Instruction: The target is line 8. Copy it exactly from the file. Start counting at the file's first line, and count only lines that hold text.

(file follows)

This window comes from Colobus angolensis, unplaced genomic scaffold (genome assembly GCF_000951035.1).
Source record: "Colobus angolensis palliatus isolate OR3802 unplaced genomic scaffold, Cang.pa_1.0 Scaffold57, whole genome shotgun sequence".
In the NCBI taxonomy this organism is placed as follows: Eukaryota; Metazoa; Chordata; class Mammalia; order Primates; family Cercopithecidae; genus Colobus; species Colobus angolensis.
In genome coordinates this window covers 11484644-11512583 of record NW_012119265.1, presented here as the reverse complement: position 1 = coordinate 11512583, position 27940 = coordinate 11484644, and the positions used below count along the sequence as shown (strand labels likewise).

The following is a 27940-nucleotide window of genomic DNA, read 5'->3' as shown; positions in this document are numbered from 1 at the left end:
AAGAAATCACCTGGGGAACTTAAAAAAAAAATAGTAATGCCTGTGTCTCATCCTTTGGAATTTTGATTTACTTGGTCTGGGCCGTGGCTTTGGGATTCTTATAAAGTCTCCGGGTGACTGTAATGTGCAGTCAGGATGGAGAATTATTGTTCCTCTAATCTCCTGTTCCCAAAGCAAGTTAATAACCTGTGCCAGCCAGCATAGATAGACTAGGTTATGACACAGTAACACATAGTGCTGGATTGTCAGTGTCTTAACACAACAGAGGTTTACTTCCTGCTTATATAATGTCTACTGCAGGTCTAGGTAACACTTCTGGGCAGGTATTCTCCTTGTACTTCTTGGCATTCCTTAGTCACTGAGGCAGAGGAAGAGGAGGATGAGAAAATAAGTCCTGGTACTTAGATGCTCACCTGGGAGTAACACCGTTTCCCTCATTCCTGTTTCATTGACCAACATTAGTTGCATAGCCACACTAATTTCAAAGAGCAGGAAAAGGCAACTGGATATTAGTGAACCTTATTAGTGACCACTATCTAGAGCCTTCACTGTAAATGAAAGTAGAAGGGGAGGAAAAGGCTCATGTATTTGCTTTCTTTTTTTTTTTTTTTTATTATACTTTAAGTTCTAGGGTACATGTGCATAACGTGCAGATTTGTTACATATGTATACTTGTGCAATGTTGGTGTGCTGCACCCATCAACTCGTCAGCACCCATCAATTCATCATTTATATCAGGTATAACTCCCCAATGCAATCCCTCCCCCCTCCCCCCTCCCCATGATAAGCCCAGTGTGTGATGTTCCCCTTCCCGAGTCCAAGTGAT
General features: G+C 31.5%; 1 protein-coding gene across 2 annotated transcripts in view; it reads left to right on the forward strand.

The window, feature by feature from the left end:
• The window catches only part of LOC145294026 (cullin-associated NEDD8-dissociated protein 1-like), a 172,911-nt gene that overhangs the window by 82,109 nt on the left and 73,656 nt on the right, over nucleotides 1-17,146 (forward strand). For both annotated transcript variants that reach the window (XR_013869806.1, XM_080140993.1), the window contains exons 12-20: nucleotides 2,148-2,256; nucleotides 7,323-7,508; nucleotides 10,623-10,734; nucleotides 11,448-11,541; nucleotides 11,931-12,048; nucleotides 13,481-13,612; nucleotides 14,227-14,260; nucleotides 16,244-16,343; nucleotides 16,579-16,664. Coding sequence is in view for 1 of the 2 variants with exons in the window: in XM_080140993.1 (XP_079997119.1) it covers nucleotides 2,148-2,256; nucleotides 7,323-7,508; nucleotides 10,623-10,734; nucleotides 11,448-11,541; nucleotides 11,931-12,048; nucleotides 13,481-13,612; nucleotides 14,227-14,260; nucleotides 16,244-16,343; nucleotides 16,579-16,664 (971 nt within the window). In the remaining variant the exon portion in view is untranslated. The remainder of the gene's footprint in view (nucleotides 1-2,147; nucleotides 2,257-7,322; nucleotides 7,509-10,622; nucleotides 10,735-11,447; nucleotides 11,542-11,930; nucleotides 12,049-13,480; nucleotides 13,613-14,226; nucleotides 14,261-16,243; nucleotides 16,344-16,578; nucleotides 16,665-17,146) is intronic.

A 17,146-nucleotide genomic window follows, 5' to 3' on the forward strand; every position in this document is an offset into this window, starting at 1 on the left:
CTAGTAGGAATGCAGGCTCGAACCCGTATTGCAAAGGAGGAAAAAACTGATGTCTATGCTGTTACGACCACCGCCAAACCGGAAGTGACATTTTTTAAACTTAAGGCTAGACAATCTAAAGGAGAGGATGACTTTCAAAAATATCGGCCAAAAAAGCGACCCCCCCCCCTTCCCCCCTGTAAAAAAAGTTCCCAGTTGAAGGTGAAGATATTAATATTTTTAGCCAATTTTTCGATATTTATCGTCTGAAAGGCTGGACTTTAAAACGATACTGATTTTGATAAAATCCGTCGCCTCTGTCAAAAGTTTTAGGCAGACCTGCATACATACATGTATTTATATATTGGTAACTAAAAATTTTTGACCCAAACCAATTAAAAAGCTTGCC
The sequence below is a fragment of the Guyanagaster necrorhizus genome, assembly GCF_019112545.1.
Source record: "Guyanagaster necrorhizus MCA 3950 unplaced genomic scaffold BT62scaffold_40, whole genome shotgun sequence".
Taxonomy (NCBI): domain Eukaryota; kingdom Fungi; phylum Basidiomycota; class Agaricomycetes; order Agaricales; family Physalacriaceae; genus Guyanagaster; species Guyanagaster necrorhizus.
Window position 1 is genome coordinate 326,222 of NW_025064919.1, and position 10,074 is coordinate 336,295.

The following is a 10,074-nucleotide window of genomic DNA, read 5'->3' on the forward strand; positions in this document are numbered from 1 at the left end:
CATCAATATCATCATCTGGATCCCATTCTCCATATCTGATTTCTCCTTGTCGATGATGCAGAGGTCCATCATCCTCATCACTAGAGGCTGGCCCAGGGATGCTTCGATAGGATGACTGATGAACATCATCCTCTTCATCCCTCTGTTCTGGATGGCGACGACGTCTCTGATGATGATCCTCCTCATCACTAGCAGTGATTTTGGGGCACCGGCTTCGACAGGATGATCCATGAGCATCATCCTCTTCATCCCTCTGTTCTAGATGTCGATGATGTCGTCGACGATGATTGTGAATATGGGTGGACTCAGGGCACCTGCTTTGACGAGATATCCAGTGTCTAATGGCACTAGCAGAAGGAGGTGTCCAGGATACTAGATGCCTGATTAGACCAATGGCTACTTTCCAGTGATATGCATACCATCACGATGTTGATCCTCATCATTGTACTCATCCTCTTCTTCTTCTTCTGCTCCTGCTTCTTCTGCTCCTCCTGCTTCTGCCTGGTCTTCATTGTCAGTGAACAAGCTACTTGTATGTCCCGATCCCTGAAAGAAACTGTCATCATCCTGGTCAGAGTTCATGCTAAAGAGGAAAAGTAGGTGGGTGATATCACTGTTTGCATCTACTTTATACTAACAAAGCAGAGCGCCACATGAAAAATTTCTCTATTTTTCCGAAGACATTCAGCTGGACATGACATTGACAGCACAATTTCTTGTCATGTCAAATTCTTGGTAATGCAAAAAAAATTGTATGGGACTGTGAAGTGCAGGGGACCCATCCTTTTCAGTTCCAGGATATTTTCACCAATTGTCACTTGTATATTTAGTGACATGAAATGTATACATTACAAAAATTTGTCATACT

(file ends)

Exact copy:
The window, feature by feature from the left end: